I have written and reflected often on the power of being thankful – how it shifts our perspective, prompts us to be aware of what is good even in the midst of what is hard, and inspires in us a more outward looking view of our lives.

As a Scot, I have no authority or experience from which to discuss the origins or traditions of Thanksgiving. But from what I have gleaned from American friends, and a little research, it is a celebration of family, food, football, parades and shopping. It is a time to stop, be thankful for an abundant harvest, or an abundance of whatever the modern equivalent.

A day to go home, to be with loved ones, to stop and celebrate all that is good about life.

And it strikes me that there is no better way to prepare for the coming of Christmas, and the season of Advent which precedes it, than a time of stopping and being thankful.

Advent is a season of preparation, expectation, waiting and hope.

In reality, advent is often a time of crazy busyness – shopping, cooking, preparing, wrapping, card writing, parties, plays, pantos – and stress – the cumulative effect of all of the above, plus fraught relationships, office party politics, burning the candle at both ends, trying to please and appease everyone.

So what better way to start the Christmas build up and preparations than with a time to reflect, take stock and celebrate all that we have and are.

A time to be thankful for who and what really matter to us

so that we have a right perspective as we buy presents and cook food.

So this week, I wish you a very happy Thanksgiving, and encourage you to take a few minutes to simply stop, look around you at your life, and be thankful.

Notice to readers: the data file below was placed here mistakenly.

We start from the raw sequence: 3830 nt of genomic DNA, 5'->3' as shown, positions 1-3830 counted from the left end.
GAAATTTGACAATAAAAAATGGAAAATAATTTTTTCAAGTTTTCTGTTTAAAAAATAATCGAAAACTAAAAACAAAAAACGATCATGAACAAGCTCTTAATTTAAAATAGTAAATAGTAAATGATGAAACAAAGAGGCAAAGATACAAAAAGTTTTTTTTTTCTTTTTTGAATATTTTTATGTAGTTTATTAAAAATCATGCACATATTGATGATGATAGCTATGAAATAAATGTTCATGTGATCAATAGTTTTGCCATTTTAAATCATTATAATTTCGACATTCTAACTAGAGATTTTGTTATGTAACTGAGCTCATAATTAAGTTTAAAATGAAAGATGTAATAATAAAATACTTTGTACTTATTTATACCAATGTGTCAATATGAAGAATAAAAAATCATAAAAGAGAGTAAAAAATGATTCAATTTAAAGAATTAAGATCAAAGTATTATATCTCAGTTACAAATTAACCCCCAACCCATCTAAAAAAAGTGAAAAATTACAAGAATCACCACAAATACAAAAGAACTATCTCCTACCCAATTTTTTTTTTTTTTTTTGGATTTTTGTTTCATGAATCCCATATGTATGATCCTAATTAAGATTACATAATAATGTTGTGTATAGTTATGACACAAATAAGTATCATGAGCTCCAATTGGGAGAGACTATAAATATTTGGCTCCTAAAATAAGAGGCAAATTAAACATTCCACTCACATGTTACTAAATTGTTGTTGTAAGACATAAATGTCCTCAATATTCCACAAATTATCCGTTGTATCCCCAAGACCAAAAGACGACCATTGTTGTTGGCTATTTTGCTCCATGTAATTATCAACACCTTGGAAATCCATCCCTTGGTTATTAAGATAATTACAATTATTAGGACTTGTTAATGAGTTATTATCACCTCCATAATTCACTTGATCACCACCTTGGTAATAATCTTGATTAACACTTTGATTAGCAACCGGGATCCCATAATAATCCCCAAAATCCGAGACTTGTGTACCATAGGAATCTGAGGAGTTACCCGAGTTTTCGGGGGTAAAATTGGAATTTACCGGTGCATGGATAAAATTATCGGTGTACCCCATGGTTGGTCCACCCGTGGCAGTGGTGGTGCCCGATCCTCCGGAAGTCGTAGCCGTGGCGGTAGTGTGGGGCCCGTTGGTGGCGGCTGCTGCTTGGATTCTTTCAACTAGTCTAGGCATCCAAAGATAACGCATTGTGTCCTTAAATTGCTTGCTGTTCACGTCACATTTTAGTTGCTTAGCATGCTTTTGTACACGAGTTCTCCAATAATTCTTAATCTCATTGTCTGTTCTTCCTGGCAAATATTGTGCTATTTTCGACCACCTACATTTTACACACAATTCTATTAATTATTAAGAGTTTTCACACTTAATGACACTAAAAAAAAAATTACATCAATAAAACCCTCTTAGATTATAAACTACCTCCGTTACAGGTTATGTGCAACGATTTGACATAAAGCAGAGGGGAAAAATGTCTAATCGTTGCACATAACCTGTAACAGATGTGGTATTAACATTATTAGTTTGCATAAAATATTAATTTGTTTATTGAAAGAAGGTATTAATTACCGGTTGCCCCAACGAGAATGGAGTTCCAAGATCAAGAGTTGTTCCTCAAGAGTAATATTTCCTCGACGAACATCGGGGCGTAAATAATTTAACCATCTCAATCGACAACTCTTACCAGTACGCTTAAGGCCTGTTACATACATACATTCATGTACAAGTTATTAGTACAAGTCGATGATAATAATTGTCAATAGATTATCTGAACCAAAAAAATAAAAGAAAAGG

Thank you for being my friend.

what are the best things about your friends?

What are you thankful for about your friends this week? Next week is the fabulous American celebration of Thanksgiving, and a good time to think about what we are thankful for as we muse on what it means to be a friend and to have friends.

When I think about the friends who share my life, I am thankful for those who

  • make me laugh until I cry
  • show interest and support in whatever I am up to
  • encourage and challenge me to be the best version of me
  • are vulnerable with the hard stuff they are facing, and expect the same of me
  • share in or tolerate my bonkers sense of humour
  • share in the mundanities of life
  • listen without agenda when I need to process stuff out loud

They come in all shapes and sizes, and have been around in my life for varying lengths of time. But they enrich my life, bring me joy, nourish my soul and make me want to be all of that for them too.

This week, I am going to make a point each day of thanking one of my friends for a specific characteristic about them that I value.

Why not do the same? To whom could you say “Thank you for being my friend”?

Want some more tips about how to deepen and enrich your relationships? Sign up for your free Self coaching guide here!

Thank you for your time and attention

A thankful time of year

Thank you for your time and attention.

Have you ever ended a letter or email like that? If so, what lies behind the words?

Perhaps you might have said “Thank you for your time and consideration” or similar.

Sometimes we use phrases like that in anticipation of the attention, time and consideration that we are hoping the reader is going to extend to us. In other words, our thanks is conditional on help or input we are wanting from the other. And in a business context, nothing wrong with that, we all do it.